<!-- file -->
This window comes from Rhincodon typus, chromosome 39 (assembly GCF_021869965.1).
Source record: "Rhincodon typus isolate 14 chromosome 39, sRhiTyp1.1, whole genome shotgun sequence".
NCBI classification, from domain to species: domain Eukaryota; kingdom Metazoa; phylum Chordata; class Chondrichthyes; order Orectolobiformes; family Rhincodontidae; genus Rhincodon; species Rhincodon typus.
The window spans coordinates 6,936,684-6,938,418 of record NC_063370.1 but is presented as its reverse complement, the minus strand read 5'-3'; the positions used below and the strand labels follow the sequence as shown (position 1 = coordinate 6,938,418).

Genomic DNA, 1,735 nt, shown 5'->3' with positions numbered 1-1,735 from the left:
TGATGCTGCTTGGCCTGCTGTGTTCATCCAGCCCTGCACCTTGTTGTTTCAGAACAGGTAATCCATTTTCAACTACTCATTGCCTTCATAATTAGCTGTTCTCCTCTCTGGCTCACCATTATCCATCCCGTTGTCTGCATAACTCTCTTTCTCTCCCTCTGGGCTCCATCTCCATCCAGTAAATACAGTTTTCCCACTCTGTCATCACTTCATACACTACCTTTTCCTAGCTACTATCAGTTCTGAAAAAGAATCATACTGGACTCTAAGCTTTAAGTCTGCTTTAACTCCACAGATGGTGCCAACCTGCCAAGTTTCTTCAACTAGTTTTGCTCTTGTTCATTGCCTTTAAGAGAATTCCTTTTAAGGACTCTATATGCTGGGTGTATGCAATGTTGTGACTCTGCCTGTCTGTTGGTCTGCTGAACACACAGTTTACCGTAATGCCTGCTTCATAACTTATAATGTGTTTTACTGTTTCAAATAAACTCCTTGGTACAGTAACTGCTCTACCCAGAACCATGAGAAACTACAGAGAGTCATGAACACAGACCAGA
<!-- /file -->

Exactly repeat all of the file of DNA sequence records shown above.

This window comes from Rhincodon typus, chromosome 39 (assembly GCF_021869965.1).
Source record: "Rhincodon typus isolate 14 chromosome 39, sRhiTyp1.1, whole genome shotgun sequence".
NCBI classification, from domain to species: domain Eukaryota; kingdom Metazoa; phylum Chordata; class Chondrichthyes; order Orectolobiformes; family Rhincodontidae; genus Rhincodon; species Rhincodon typus.
The window spans coordinates 6,936,684-6,938,418 of record NC_063370.1 but is presented as its reverse complement, the minus strand read 5'-3'; the positions used below and the strand labels follow the sequence as shown (position 1 = coordinate 6,938,418).

Genomic DNA, 1,735 nt, shown 5'->3' with positions numbered 1-1,735 from the left:
TGATGCTGCTTGGCCTGCTGTGTTCATCCAGCCCTGCACCTTGTTGTTTCAGAACAGGTAATCCATTTTCAACTACTCATTGCCTTCATAATTAGCTGTTCTCCTCTCTGGCTCACCATTATCCATCCCGTTGTCTGCATAACTCTCTTTCTCTCCCTCTGGGCTCCATCTCCATCCAGTAAATACAGTTTTCCCACTCTGTCATCACTTCATACACTACCTTTTCCTAGCTACTATCAGTTCTGAAAAAGAATCATACTGGACTCTAAGCTTTAAGTCTGCTTTAACTCCACAGATGGTGCCAACCTGCCAAGTTTCTTCAACTAGTTTTGCTCTTGTTCATTGCCTTTAAGAGAATTCCTTTTAAGGACTCTATATGCTGGGTGTATGCAATGTTGTGACTCTGCCTGTCTGTTGGTCTGCTGAACACACAGTTTACCGTAATGCCTGCTTCATAACTTATAATGTGTTTTACTGTTTCAAATAAACTCCTTGGTACAGTAACTGCTCTACCCAGAACCATGAGAAACTACAGAGAGTCATGAACACAGACCAGA